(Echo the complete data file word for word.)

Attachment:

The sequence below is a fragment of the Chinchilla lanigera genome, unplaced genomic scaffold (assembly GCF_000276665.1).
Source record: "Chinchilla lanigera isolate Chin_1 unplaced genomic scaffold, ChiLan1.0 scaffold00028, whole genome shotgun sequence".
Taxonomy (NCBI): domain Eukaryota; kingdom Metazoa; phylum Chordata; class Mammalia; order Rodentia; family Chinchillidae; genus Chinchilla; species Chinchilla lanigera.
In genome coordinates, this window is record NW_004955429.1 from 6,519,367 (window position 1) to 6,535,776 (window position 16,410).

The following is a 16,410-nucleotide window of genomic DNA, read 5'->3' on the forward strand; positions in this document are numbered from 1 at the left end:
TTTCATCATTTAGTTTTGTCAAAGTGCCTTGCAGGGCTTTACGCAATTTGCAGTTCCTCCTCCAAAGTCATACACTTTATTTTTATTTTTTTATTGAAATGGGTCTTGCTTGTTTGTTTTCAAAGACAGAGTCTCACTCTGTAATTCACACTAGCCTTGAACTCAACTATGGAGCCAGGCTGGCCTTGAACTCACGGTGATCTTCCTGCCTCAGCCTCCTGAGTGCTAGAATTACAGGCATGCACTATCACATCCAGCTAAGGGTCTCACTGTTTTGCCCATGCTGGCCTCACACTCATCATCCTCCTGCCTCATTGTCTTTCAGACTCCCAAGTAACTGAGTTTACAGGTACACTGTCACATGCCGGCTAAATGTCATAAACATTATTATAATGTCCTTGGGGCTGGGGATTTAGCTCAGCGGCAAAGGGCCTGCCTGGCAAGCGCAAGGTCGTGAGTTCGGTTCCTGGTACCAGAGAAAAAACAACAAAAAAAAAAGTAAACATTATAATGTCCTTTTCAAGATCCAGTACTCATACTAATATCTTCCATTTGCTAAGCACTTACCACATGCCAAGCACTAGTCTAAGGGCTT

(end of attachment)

The sequence below is a fragment of the Chinchilla lanigera genome, unplaced genomic scaffold (assembly GCF_000276665.1).
Source record: "Chinchilla lanigera isolate Chin_1 unplaced genomic scaffold, ChiLan1.0 scaffold00028, whole genome shotgun sequence".
Taxonomy (NCBI): domain Eukaryota; kingdom Metazoa; phylum Chordata; class Mammalia; order Rodentia; family Chinchillidae; genus Chinchilla; species Chinchilla lanigera.
In genome coordinates, this window is record NW_004955429.1 from 6,519,367 (window position 1) to 6,535,776 (window position 16,410).

The following is a 16,410-nucleotide window of genomic DNA, read 5'->3' on the forward strand; positions in this document are numbered from 1 at the left end:
TTTCATCATTTAGTTTTGTCAAAGTGCCTTGCAGGGCTTTACGCAATTTGCAGTTCCTCCTCCAAAGTCATACACTTTATTTTTATTTTTTTATTGAAATGGGTCTTGCTTGTTTGTTTTCAAAGACAGAGTCTCACTCTGTAATTCACACTAGCCTTGAACTCAACTATGGAGCCAGGCTGGCCTTGAACTCACGGTGATCTTCCTGCCTCAGCCTCCTGAGTGCTAGAATTACAGGCATGCACTATCACATCCAGCTAAGGGTCTCACTGTTTTGCCCATGCTGGCCTCACACTCATCATCCTCCTGCCTCATTGTCTTTCAGACTCCCAAGTAACTGAGTTTACAGGTACACTGTCACATGCCGGCTAAATGTCATAAACATTATTATAATGTCCTTGGGGCTGGGGATTTAGCTCAGCGGCAAAGGGCCTGCCTGGCAAGCGCAAGGTCGTGAGTTCGGTTCCTGGTACCAGAGAAAAAACAACAAAAAAAAAAGTAAACATTATAATGTCCTTTTCAAGATCCAGTACTCATACTAATATCTTCCATTTGCTAAGCACTTACCACATGCCAAGCACTAGTCTAAGGGCTT